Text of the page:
Enormous Planet With Bizarre Orbit Is Unlike Anything Ever Discovered Before, Astronomers Say

A planet unlike anything ever discovered before has been identified by a team of U.S.-led scientists. The planet, named HR 5183 b, is about three times the size of Jupiter—the biggest planet in our solar system—and travels along a huge, egg-shaped orbit, slingshotting around its star once every 45 to 100 years.

Astronomers first started observing the planet's host star in the 1990s. A few years ago, they noticed a planet circling it. "This planet spends most of its time loitering in the outer part of its star's planetary system in this highly eccentric orbit, then it starts to accelerate in and does a slingshot around its star," Caltech's Andrew W Howard, one of the study authors, said in a statement.

"We detected this slingshot motion. We saw the planet come in and now it's on its way out. That creates such a distinctive signature that we can be sure that this is a real planet, even though we haven't seen a complete orbit."

The team's findings have been accepted for publication in The Astronomical Journal.

HR 5183 b was identified through a technique known as "radial velocity." This is where researchers look at how the star "wobbles" as a result of the gravitational pull of a planet passing it. After tracking the planet, they were able to determine its huge orbit. If the planet was in our own solar system, it would travel from a point beyond Neptune all the way into the asteroid belt that sits between Mars and Jupiter.

"This newfound planet basically would have come in like a wrecking ball, knocking anything in its way out of the system," Howard said.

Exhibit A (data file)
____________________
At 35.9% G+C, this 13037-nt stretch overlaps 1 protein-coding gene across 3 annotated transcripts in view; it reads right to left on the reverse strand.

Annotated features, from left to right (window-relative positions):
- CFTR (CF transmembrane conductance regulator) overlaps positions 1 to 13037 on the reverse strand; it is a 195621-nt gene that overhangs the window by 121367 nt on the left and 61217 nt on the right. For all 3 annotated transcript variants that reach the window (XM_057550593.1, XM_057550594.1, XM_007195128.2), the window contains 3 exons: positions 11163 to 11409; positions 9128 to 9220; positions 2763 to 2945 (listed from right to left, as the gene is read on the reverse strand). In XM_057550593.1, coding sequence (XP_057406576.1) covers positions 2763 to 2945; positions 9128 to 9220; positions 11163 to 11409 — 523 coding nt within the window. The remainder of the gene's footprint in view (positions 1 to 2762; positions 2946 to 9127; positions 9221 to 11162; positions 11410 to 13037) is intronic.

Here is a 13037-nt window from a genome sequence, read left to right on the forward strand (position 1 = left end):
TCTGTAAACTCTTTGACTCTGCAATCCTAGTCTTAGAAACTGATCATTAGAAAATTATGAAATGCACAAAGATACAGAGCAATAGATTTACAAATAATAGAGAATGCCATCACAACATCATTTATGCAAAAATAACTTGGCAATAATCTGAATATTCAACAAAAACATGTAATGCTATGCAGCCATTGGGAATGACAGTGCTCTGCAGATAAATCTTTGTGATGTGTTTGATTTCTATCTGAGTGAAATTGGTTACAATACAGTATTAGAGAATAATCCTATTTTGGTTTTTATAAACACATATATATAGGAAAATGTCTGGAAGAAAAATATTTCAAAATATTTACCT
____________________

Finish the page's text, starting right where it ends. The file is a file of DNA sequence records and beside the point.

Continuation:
Sarah Blunt, first author of the study, said in the statement: "This planet is unlike the planets in our solar system, but more than that, it is unlike any other exoplanets we have discovered so far. Other planets detected far away from their stars tend to have very low eccentricities, meaning that their orbits are more circular. The fact that this planet has such a high eccentricity speaks to some difference in the way that it either formed or evolved relative to the other planets."

Our solar system came together when a cloud of gas and dust collapsed, forming a rotating disk of material. As gravity pulled material into the center, reactions that released huge amounts of energy took place and the sun was born. The remaining material further from the center then started to clump together to form the planets. Jupiter took most of the material left over, becoming the biggest planet in our solar system.

It is not known exactly how other solar systems formed, but finding other giant planets like HR 5183 b—and its bizarre orbit—could provide clues. Because the orbits of most planets start off in a circular shape, the researchers believe HR 5183 b must have been pushed onto its current trajectory by another object. This could have been another massive planet—and when the two collided, HR 5183 b was placed into an egg-shaped orbit, while the other was flung from the solar system.

It could also mean that the formation of our solar system is not a model for other systems in the universe.

"This newfound planet is another example of a system that is not the image of our solar system, but has remarkable features that make our universe incredibly rich in its diversity," Howard said.

The researchers also note that one of the key goals of exoplanet science set out by the National Academy of Sciences is to find different planetary systems and the structures and patterns within them. "With this discovery, we continue to uncover the astonishing diversity of planetary systems in our the galaxy," they conclude.

HR 5183 b
Image showing the orbit of HR 5183 b if it existed in our solar system. The planet is three times the size of Jupiter and could give clues to the formation of other planetary systems. W. M. Keck Observatory/Adam Makarenko